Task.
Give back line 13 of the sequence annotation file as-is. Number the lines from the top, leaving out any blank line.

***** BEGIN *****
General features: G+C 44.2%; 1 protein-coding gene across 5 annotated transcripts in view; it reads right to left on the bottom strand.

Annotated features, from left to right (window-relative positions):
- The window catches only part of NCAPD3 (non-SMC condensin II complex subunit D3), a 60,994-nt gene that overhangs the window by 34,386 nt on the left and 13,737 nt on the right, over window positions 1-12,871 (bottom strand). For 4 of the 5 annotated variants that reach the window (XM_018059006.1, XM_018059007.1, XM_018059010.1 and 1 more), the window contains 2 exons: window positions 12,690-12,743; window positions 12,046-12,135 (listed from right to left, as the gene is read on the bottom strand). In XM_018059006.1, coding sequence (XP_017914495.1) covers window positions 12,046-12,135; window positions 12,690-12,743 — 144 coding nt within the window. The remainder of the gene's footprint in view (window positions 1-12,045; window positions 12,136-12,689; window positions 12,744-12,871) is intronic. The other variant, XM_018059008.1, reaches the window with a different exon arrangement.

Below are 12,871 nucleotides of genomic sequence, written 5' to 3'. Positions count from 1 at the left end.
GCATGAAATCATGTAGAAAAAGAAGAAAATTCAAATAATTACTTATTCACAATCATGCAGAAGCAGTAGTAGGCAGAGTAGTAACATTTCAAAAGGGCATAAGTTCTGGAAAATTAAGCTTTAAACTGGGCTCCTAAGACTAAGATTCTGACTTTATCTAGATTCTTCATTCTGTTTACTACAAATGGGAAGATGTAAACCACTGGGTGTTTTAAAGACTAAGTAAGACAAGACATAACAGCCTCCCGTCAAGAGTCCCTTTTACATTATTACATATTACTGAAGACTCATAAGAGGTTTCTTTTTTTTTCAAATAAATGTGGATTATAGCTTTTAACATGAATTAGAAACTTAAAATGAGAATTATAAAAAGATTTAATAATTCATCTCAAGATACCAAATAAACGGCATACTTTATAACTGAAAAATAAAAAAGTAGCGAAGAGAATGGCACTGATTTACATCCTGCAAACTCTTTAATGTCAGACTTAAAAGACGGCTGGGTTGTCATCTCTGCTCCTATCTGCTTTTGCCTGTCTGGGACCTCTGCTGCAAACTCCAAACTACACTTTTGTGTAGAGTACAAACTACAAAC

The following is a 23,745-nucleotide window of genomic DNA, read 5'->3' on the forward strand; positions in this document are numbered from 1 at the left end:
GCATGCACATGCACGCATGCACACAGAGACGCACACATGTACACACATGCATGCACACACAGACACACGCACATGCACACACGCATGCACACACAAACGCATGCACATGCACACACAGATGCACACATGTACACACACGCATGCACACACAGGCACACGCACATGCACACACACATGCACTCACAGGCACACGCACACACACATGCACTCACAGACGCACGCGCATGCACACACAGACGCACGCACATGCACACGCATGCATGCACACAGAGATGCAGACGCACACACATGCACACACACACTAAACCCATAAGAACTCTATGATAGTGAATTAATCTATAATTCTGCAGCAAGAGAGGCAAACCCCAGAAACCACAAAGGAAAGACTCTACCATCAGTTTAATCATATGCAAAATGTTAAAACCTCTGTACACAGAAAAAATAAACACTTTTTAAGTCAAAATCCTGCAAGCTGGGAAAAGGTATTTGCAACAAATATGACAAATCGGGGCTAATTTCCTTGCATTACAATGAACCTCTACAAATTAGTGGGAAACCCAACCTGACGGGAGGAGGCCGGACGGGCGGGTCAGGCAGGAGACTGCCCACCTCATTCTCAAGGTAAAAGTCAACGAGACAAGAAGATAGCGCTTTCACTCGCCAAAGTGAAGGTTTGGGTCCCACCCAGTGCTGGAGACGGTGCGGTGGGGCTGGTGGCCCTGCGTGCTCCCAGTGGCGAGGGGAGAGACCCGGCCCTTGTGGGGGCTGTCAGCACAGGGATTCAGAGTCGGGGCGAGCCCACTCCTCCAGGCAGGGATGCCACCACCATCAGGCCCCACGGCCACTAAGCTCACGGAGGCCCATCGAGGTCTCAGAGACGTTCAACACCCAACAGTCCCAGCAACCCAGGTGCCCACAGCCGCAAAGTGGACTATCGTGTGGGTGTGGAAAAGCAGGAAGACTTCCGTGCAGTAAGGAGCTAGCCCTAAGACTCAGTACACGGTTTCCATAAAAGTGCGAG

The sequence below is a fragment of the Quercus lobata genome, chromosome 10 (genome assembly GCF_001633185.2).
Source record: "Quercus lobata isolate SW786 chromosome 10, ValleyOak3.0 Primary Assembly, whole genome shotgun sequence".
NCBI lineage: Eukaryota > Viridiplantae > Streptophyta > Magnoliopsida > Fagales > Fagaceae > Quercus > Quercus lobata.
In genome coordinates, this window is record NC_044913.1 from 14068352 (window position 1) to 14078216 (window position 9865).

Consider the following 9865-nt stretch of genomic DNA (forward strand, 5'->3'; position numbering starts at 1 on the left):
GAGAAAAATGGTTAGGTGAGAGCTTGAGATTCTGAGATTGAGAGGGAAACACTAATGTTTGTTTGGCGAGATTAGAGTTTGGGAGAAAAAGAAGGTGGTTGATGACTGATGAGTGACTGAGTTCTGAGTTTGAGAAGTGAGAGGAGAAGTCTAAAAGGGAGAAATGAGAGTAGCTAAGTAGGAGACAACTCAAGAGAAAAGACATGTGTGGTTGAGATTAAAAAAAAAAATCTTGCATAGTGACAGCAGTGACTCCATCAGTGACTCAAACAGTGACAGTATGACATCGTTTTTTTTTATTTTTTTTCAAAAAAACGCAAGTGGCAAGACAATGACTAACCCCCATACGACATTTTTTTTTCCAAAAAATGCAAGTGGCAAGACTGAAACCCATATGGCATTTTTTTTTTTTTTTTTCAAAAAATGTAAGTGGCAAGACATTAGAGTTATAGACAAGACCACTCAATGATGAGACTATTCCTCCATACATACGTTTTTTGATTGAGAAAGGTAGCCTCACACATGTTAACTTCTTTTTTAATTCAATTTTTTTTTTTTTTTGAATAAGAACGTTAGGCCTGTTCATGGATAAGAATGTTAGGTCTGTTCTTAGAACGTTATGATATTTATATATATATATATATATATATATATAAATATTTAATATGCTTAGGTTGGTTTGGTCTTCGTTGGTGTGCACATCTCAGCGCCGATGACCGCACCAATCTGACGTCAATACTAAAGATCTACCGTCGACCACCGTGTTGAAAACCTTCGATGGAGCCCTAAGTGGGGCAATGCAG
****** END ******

GAGAAAAATGGTTAGGTGAGAGCTTGAGATTCTGAGATTGAGAGGGAAACACTAATGTTTGTTTGGCGAGATTAGAGTTTGGGAGAAAAAGAAGGTGGTTGATGACTGATGAGTGACTGAGTTCTGAGTTTGAGAAGTGAGAGGAGAAGTCTAAAAGGGAGAAATGAGAGTAGCTAAGTAGGAGACAACTCAAGAGAAAAGACATGTGTGGTTGAGATTAAAAAAAAAAATCTTGCATAGTGACAGCAGTGACTCCATCAGTGACTCAAACAGTGACAGTATGACATCGTTTTTTTTTATTTTTTTTCAAAAAAACGCAAGTGGCAAGACAATGACTAACCCCCATACGACATTTTTTTTTCCAAAAAATGCAAGTGGCAAGACTGAAACCCATATGGCATTTTTTTTTTTTTTTTTCAAAAAATGTAAGTGGCAAGACATTAGAGTTATAGACAAGACCACTCAATGATGAGACTATTCCTCCATACATACGTTTTTTGATTGAGAAAGGTAGCCTCACACATGTTAACTTCTTTTTTAATTCAATTTTTTTTTTTTTTTGAATAAGAACGTTAGGCCTGTTCATGGATAAGAATGTTAGGTCTGTTCTTAGAACGTTATGATATTTATATATATATATATATATATATATATAAATATTTAATATGCTTAGGTTGGTTTGGTCTTCGTTGGTGTGCACATCTCAGCGCCGATGACCGCACCAATCTGACGTCAATACTAAAGATCTACCGTCGACCACCGTGTTGAAAACCTTCGATGGAGCCCTAAGTGGGGCAATGCAG